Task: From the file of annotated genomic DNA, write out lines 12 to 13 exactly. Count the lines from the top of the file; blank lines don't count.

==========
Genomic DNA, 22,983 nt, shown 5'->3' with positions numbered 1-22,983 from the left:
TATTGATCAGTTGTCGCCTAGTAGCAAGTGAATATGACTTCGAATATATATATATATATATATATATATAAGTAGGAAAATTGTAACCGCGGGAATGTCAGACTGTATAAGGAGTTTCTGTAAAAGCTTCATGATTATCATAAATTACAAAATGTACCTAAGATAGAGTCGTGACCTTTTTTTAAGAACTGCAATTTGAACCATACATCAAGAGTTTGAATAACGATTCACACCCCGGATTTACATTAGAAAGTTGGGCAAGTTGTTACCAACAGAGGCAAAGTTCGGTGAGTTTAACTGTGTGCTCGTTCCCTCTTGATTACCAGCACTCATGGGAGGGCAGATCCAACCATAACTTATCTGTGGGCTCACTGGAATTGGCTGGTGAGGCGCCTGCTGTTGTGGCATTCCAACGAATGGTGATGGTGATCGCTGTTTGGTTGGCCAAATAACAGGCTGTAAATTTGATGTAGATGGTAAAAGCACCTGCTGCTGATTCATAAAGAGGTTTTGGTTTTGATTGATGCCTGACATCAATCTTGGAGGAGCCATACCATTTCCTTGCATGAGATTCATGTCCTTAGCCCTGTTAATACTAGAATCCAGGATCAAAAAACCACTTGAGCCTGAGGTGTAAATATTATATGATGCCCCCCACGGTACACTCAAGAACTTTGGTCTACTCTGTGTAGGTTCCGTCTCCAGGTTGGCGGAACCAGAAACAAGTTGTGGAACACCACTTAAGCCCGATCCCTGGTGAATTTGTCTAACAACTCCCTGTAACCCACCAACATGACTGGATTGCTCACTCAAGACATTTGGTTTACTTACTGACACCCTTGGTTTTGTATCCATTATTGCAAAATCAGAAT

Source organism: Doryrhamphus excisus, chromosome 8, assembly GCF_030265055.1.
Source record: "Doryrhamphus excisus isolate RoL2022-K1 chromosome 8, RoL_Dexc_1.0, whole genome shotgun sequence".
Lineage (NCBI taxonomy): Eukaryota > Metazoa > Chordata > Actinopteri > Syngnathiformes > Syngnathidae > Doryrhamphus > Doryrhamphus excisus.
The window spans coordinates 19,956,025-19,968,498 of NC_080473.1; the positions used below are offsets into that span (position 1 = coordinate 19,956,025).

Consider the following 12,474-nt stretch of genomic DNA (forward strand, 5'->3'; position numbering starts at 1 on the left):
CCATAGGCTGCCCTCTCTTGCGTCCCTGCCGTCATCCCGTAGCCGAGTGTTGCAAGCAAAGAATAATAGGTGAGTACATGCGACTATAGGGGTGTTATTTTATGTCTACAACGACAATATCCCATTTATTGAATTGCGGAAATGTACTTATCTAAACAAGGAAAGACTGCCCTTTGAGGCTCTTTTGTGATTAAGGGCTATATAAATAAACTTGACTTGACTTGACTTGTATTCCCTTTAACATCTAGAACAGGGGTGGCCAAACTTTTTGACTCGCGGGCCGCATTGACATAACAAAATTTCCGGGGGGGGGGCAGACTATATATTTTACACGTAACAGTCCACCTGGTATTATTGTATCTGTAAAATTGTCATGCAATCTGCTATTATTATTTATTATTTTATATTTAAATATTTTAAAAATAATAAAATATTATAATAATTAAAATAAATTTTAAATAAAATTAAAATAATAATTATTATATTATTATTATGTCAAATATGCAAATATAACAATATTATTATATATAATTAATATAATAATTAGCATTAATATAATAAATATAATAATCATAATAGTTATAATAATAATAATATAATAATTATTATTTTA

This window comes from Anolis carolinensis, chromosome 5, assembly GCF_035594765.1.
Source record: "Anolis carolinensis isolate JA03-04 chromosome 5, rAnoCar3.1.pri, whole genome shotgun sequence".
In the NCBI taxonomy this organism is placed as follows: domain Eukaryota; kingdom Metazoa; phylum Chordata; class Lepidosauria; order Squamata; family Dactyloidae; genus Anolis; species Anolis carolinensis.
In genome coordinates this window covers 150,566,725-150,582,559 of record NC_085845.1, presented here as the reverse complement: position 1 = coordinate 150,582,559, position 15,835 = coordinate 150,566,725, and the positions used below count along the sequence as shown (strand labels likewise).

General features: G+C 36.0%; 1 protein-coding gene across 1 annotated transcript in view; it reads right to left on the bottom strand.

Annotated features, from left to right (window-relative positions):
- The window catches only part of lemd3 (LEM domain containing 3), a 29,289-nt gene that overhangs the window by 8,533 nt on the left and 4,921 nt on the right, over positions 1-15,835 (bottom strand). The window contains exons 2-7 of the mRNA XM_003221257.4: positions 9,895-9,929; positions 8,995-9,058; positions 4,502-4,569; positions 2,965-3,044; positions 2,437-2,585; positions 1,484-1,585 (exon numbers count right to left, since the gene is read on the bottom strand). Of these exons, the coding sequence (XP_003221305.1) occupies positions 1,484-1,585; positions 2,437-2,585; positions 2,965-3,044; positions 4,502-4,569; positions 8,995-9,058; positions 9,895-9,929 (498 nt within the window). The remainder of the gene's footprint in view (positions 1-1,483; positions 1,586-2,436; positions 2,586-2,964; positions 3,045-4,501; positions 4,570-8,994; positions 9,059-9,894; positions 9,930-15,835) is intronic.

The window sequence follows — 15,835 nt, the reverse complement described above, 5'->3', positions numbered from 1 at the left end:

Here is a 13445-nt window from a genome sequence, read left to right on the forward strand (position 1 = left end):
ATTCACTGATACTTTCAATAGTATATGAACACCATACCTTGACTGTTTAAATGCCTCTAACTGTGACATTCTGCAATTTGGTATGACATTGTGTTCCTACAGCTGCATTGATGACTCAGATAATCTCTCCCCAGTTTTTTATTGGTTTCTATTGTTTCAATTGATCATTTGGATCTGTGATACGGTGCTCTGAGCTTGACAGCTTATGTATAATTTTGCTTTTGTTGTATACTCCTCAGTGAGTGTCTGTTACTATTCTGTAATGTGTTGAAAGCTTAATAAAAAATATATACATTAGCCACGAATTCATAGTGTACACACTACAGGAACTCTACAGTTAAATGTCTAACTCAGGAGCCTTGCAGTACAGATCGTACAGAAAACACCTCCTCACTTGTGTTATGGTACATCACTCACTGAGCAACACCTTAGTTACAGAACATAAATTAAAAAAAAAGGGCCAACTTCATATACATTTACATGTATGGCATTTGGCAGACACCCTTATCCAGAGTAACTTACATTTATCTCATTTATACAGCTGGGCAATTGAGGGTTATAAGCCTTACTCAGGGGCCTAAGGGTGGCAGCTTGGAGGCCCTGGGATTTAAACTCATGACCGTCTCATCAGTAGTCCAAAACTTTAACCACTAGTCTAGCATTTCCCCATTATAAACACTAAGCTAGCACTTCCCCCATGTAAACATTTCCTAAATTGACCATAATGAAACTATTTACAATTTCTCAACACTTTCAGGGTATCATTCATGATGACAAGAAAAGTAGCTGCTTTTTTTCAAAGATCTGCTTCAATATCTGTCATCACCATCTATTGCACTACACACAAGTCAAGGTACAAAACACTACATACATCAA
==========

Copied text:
In genome coordinates this window covers 150,566,725-150,582,559 of record NC_085845.1, presented here as the reverse complement: position 1 = coordinate 150,582,559, position 15,835 = coordinate 150,566,725, and the positions used below count along the sequence as shown (strand labels likewise).

General features: G+C 36.0%; 1 protein-coding gene across 1 annotated transcript in view; it reads right to left on the bottom strand.